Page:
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Will Marv Albert be the First Network Play-by-Play Announcer to Call Games in his 80s?

The Voice of the NBA turns 77 next month

marv albert

The pioneer and icon Marty Glickman showed him the ropes. Marv Albert was more than ready. It didn’t take much time before his name sprouted like skyscrapers off the Manhattan streets. As Madison Square Garden rocked so did his Knicks and Rangers radio broadcasts. Marv was a star.

These were the days when video coverage of games from Madison Square Garden was available only on cable; still a media novelty in the late 60s and early 70s. But limited to parts of Manhattan, the metropolitan area hung on Marv’s every word on the radio.

Marv was still in college in 1963 when Glickman had him broadcast a Knicks-Celtics game on New York’s WCBS. By his own admission, he was scared out of his wits; sitting at the Boston Garden not far from the beloved Celts’ voice Johnny Most.

If ace Bob Feller was on the mound at 17, there was Vin Scully in the Dodgers’ booth at 22. If eye-popping LeBron James was a phenom at18, there was Marv Albert behind a mic at 21.

Everything about Marv’s youth and rise were remarkable. And If you’re good, you get lucky. Marv rode the coattails of successes of the Garden’s teams.

After doing Army football for a season nationally, he was voice of the Giants at 32. He then started doing television of regional college basketball games. In time, he also anchored sports on WNBC TV’s 6 and 11 o’clock news.

New York is a prosperous place to shine. The biggies in the suits watch every day. Before long, Marv did the NFL and boxing nationally for NBC. Another huge break occurred in the 90s when NBC got NBA rights. While Dick Enberg was the network’s lead voice, Marv was the NBA thoroughbred already in the stable. So his career grew in lockstep with Michael Jordan’s whose soundtrack he essentially voiced. Life couldn’t have been better.

It came to a screeching halt in 1997 when Marv was involved with a woman and guilty of an indiscretion. He was almost immediately dropped by NBC and MSG. Marv then smartly stayed away from the public limelight.

Americans get a charge from the downfall of a public figure but they’re also good about forgetting and forgiving. Not long after his precipitous fall, Albert rose from the ashes and was given the mic again at center stage. He was back in the good graces of his previous employers and he began to reinforce his legacy as the ultimate television voice of the NBA.

But now Marv fights a battle that no one has won yet; Bernard Kalb called it the tyranny of the clock. Albert is fighting odds that are not promising. He’s the road team going into the old Boston Garden to win a seventh game of a playoff series. 

History doesn’t bode well. There’s never been a network play-by-play announcer who maintained prominence deep into his 70s. They’re generally gone, retired or put out to pasture. Think of the big network names of the past who’ve faded off screens as they got older; Verne Lundquist, Tom Hammond, Curt Gowdy, Keith Jackson, Mike Patrick, Pat Summerall, Ray Scott, Dick Enberg and Jim Simpson.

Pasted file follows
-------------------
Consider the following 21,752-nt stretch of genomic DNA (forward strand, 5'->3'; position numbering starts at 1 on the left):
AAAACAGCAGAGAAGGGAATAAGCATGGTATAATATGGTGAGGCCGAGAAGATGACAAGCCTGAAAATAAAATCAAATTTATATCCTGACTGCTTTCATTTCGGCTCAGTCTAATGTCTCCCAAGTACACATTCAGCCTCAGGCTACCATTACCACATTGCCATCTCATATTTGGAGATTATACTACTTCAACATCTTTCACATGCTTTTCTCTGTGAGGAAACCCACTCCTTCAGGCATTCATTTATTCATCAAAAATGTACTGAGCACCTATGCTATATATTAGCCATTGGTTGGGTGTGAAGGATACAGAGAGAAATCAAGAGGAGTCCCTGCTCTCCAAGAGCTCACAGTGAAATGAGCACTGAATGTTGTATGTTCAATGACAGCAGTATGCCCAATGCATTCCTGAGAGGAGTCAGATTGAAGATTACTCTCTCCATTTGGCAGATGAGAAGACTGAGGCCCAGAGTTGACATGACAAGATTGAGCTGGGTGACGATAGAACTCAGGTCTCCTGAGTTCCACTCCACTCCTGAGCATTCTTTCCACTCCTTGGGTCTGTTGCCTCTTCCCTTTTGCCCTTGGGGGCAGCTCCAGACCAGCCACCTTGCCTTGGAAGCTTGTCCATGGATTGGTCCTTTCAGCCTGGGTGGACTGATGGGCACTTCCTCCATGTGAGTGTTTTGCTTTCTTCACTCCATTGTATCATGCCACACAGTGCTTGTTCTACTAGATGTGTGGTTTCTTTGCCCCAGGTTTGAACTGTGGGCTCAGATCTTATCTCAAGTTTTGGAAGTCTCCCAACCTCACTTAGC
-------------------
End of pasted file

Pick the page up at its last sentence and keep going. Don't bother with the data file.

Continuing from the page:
Brent Musburger is gone too, someone who’s called NBA titles, Final Fours and college football championships. But he’s versatile and equally comfortable in a studio, on the field or in the booth. Smartly, he took his wares to Vegas and is vibrant on VSiN. The Supreme Court vote on gambling won’t hurt him either.

Announcers will tell you that they or their wives will know when it’s time to quit. But it doesn’t work that way. The networks know first. Announcers can be in denial. Aging, fading voices and mistakes tend to intersect and load on executives’ radar screens. Still, if Marv maintains his sharpness, his health holds up, his voice remains in sufficient fettle, he might be the first to call network games in his 80s. He turns 77 next month and told the New York Post’s Andrew Marchand that he feels 35.

If there’s any one guy who can break new ground it’s Marv. He defied odds at the front end of his career and now he’s at the precipice of doing it on the back end.

Vin Scully was remarkable. His word retention and retrieval were flawless at 89, his last season with the Dodgers. Like Scully, the Suns’ Al McCoy is an inspiring story. Imagine, he still hops on and off midnight charters, has his routine uprooted, sits in the nosebleeds and paints beautiful pictures on radio. McCoy turned 85 in April and works a full and enduring NBA schedule. Locally though it’s one thing. Network is another. There are no lifetime play-by-play contracts.

Maybe 80 is the new 70. But if Marv slips, would fans rather have a new commoditized voice or Marv at 90%? Ask NBA fans who the announcers are on Turner, they’ll likely have an immediate opinion of Kenny Smith, Shaq and Charles Barkley. Play-by-play and color teams are not quite the focus they were.

Retirement is one of those things. Keith Jackson enjoyed special time with his bride, soaking in Southern California sunsets. Enberg kept active writing and looking forward to teach before his sudden death in December. Some announcers can’t retire. They’re just so identified with their work that they can’t move on.

Network play-by-play announcers are always under the microscope. It’s a different day. Social media lets nothing slip. Then the networks pounce.

 

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David J. Halberstam
David J. Halberstam

David is a 40-year industry veteran who served as play-by-play announcer for St. John's University basketball in New York and as radio play-by-play voice of the Miami Heat in South Florida. He is the author of Sports on New York Radio: A Play-by-Play History.

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